During the storm, the tenants at my building spent hours sharing knowledge about the community with each other. For some of us, these were the first major conversations we had with each other. With power out, we HAD to talk to each other about what roads were closed and what stores still had bread and what rivers were flooding. Talking to each other is important in building a community, as well as building trust—something too few of us do these days, since we don’t have to as much as our ancestors did. With Google Maps, 500 T.V. channels and smart phones always at the ready, who needs to ask a person for help? Well, all of us, if we want to actually connect with each other and not just the Internet.

 

Notice a trend here: Talking to people is like really, really important in building community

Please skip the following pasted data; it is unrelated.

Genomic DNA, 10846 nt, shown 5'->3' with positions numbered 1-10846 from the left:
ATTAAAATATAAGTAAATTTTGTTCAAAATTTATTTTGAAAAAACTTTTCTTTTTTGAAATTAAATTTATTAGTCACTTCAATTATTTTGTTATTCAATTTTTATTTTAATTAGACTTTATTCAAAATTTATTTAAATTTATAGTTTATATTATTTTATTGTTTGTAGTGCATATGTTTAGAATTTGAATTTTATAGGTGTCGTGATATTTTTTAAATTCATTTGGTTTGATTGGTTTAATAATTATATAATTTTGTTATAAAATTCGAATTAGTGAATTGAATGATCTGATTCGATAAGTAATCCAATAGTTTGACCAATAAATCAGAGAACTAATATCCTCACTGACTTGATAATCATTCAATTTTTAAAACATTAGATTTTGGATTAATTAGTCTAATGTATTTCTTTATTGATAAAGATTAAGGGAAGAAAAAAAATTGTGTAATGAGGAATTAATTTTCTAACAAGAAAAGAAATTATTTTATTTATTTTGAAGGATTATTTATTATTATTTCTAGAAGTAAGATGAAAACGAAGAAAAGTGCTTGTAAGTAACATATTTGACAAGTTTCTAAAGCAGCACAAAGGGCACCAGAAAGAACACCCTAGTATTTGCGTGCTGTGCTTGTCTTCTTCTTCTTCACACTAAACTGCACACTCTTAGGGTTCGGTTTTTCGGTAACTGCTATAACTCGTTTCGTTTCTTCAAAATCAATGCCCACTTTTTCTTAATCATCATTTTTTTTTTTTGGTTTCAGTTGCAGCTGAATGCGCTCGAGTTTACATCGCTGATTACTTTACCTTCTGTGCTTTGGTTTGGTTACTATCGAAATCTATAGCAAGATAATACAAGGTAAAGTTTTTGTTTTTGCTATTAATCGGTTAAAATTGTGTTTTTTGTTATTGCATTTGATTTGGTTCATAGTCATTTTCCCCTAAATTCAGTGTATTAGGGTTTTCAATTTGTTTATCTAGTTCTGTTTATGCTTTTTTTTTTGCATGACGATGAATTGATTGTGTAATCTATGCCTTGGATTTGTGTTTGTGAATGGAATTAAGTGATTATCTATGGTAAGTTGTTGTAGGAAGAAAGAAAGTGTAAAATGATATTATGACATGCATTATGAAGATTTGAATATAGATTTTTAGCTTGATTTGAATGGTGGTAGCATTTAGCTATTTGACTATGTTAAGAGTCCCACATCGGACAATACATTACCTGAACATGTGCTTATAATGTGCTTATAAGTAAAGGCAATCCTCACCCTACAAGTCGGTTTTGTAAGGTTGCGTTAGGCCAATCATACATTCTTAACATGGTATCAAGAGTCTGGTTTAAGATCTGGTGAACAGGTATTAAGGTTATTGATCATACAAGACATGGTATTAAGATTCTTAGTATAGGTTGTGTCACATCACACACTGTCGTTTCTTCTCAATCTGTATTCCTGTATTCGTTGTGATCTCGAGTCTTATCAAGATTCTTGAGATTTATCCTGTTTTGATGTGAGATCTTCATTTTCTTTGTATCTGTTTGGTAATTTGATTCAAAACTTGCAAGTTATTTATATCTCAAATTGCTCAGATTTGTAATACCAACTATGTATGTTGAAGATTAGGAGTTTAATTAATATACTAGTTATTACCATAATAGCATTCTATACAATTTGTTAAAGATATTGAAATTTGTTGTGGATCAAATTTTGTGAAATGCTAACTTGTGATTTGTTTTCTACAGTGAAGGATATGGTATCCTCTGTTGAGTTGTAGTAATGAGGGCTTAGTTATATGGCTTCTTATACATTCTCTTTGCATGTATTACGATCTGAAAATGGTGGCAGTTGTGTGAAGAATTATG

Harman Gill

Harman Gill, 20, had to step away from the computer during the storm. After working at his family’s Johnston County gas station all day, he typically doesn’t want to talk to his family after work, but the Florence-caused lack of power brought him out of his bedroom, where he’s often playing video games at night and into his family’s living room, where he sat talking with his parents, listening to stories of their native India, which Gill last saw as a child. Gill’s family moved to North Carolina from Los Angeles two years ago and he has been impressed with the way North Carolinians are so community-minded. And that’s especially important during a hurricane, he said.

“It helps keep everything together if you have a community behind you. You have people that have your back, people you trust,” Gill said. “If you’re going to walk through the dark, you’re going to have someone with you.”

Now, you’ve heard about my #FloHeroes, so share yours! Go to IEI’s facebook page and post pictures, videos and words that describe heroes you saw during and after the storm. Help us show what North Carolina communities are made of! To post on our facebook page, click on “posts” on the main page’s lefthand menu.

 

–Beth Hatcher